Two studies in the February 1 issue of the Journal of the National Cancer Institute examine whether hospital volume, surgeon experience, or surgeon specialty affect the treatment received and the risk of death following treatment among women with ovarian cancer.
Past studies have suggested that patients treated at hospitals with higher case loads or by more experienced surgeons have higher survival rates after surgery for certain types of cancer, including colorectal cancer and lung cancer. Patients may take such factors into account when making decisions about where and from whom to seek medical care.
Ovarian cancer ranks fourth in cancer death in U.S. women and was expected to have claimed more than 16,000 lives in 2004. It is typically a disease of women in their sixth or seventh decade. To examine the association between hospital case volume and procedure-specific experience of surgeons on outcomes after ovarian cancer surgery, Deborah Schrag, M.D., of the Memorial-Sloan Kettering Cancer Center in New York City, and colleagues used the Surveillance, Epidemiology, and End Results (SEER)–Medicare linked database to identify 2952 patients age 65 or older who had surgery for primary ovarian cancer between 1992 and 1999. They looked at both short-term (60-day) and longer term (2-year) mortality rates and overall survival.
Ariel Whitworth | EurekAlert!
Amputees can learn to control a robotic arm with their minds
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MPQ scientists achieve long storage times for photonic quantum bits which break the lower bound for direct teleportation in a global quantum network.
Concerning the development of quantum memories for the realization of global quantum networks, scientists of the Quantum Dynamics Division led by Professor...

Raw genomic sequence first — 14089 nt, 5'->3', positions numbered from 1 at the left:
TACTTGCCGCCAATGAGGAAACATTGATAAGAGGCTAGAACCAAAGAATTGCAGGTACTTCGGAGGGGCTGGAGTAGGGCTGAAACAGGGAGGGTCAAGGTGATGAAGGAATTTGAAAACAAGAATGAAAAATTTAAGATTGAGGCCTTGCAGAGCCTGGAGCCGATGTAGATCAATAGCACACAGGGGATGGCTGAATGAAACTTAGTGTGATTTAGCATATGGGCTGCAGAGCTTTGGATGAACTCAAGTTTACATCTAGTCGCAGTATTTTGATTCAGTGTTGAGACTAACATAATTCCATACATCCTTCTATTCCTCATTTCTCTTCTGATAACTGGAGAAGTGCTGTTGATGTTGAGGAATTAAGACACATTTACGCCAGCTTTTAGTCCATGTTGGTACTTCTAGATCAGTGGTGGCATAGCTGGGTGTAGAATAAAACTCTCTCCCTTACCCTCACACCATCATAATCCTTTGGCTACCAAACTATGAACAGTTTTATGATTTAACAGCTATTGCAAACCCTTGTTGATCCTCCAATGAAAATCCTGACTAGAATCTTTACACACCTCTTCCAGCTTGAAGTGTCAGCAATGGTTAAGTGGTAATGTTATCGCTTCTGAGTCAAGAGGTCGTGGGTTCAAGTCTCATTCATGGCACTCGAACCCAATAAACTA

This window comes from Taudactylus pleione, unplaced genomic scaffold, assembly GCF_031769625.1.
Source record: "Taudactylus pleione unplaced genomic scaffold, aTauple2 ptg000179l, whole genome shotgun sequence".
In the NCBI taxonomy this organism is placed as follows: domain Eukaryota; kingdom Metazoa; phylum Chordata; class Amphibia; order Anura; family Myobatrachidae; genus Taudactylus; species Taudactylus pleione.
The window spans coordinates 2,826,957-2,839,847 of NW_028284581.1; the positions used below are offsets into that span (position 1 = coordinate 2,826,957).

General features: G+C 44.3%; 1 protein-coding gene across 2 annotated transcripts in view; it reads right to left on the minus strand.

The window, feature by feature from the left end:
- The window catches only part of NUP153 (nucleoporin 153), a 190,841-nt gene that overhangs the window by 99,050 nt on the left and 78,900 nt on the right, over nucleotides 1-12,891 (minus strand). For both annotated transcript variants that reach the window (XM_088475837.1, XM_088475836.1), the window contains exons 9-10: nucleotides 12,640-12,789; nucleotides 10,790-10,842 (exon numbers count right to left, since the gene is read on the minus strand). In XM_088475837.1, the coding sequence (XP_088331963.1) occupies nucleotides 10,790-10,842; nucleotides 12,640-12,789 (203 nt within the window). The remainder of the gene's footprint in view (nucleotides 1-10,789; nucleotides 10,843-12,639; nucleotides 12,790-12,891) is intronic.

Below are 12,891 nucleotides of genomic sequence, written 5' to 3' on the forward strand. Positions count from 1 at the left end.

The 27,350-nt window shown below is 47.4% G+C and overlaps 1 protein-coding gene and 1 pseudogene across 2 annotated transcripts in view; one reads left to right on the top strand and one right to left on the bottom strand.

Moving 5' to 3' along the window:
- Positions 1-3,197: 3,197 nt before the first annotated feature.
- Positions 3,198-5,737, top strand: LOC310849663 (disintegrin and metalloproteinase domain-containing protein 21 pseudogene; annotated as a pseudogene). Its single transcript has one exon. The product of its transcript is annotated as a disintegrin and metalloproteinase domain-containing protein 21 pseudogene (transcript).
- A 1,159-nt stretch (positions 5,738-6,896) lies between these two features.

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Tiny pores at a cell's entryway act as miniature bouncers, letting in some electrically charged atoms--ions--but blocking others. Operating as exquisitely sensitive filters, these "ion channels" play a critical role in biological functions such as muscle contraction and the firing of brain cells.
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The miniaturization of the current technology of storage media is hindered by fundamental limits of quantum mechanics. A new approach consists in using so-called spin-crossover molecules as the smallest possible storage unit. Similar to normal hard drives, these special molecules can save information via their magnetic state. A research team from Kiel University has now managed to successfully place a new class of spin-crossover molecules onto a surface and to improve the molecule’s storage capacity. The storage density of conventional hard drives could therefore theoretically be increased by more than one hundred fold. The study has been published in the scientific journal Nano Letters.
Over the past few years, the building blocks of storage media have gotten ever smaller. But further miniaturization of the current technology is hindered by...
With innovative experiments, researchers at the Helmholtz-Zentrums Geesthacht and the Technical University Hamburg unravel why tiny metallic structures are extremely strong
Light-weight and simultaneously strong – porous metallic nanomaterials promise interesting applications as, for instance, for future aeroplanes with enhanced...
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